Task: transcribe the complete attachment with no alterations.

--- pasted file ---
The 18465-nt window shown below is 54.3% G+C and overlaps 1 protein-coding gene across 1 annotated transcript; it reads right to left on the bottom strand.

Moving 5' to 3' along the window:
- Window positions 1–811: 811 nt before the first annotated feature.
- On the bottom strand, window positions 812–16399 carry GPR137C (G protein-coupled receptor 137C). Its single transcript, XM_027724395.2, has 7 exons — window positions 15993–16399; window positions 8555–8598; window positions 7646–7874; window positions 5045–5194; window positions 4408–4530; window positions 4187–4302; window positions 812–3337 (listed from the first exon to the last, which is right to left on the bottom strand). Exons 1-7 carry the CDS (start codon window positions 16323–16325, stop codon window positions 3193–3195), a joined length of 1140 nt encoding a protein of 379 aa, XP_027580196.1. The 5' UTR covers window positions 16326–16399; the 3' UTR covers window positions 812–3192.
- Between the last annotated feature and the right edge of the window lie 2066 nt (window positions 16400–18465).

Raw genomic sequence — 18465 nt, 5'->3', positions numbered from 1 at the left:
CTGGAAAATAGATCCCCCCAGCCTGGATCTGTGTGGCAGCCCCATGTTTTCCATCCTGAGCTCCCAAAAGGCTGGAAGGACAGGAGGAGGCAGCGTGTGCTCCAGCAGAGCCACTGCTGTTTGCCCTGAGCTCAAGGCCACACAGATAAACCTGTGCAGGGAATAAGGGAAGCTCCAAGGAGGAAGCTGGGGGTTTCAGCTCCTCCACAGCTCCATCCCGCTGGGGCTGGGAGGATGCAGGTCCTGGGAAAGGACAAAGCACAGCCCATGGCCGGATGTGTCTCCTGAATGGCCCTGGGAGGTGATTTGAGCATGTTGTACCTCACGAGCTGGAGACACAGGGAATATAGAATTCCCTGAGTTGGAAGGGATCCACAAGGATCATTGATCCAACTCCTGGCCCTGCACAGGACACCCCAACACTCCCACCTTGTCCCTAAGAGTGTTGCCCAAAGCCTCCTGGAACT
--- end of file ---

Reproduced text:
The 18465-nt window shown below is 54.3% G+C and overlaps 1 protein-coding gene across 1 annotated transcript; it reads right to left on the bottom strand.

Moving 5' to 3' along the window:
- Window positions 1–811: 811 nt before the first annotated feature.
- On the bottom strand, window positions 812–16399 carry GPR137C (G protein-coupled receptor 137C). Its single transcript, XM_027724395.2, has 7 exons — window positions 15993–16399; window positions 8555–8598; window positions 7646–7874; window positions 5045–5194; window positions 4408–4530; window positions 4187–4302; window positions 812–3337 (listed from the first exon to the last, which is right to left on the bottom strand). Exons 1-7 carry the CDS (start codon window positions 16323–16325, stop codon window positions 3193–3195), a joined length of 1140 nt encoding a protein of 379 aa, XP_027580196.1. The 5' UTR covers window positions 16326–16399; the 3' UTR covers window positions 812–3192.
- Between the last annotated feature and the right edge of the window lie 2066 nt (window positions 16400–18465).

Raw genomic sequence — 18465 nt, 5'->3', positions numbered from 1 at the left:
CTGGAAAATAGATCCCCCCAGCCTGGATCTGTGTGGCAGCCCCATGTTTTCCATCCTGAGCTCCCAAAAGGCTGGAAGGACAGGAGGAGGCAGCGTGTGCTCCAGCAGAGCCACTGCTGTTTGCCCTGAGCTCAAGGCCACACAGATAAACCTGTGCAGGGAATAAGGGAAGCTCCAAGGAGGAAGCTGGGGGTTTCAGCTCCTCCACAGCTCCATCCCGCTGGGGCTGGGAGGATGCAGGTCCTGGGAAAGGACAAAGCACAGCCCATGGCCGGATGTGTCTCCTGAATGGCCCTGGGAGGTGATTTGAGCATGTTGTACCTCACGAGCTGGAGACACAGGGAATATAGAATTCCCTGAGTTGGAAGGGATCCACAAGGATCATTGATCCAACTCCTGGCCCTGCACAGGACACCCCAACACTCCCACCTTGTCCCTAAGAGTGTTGCCCAAAGCCTCCTGGAACT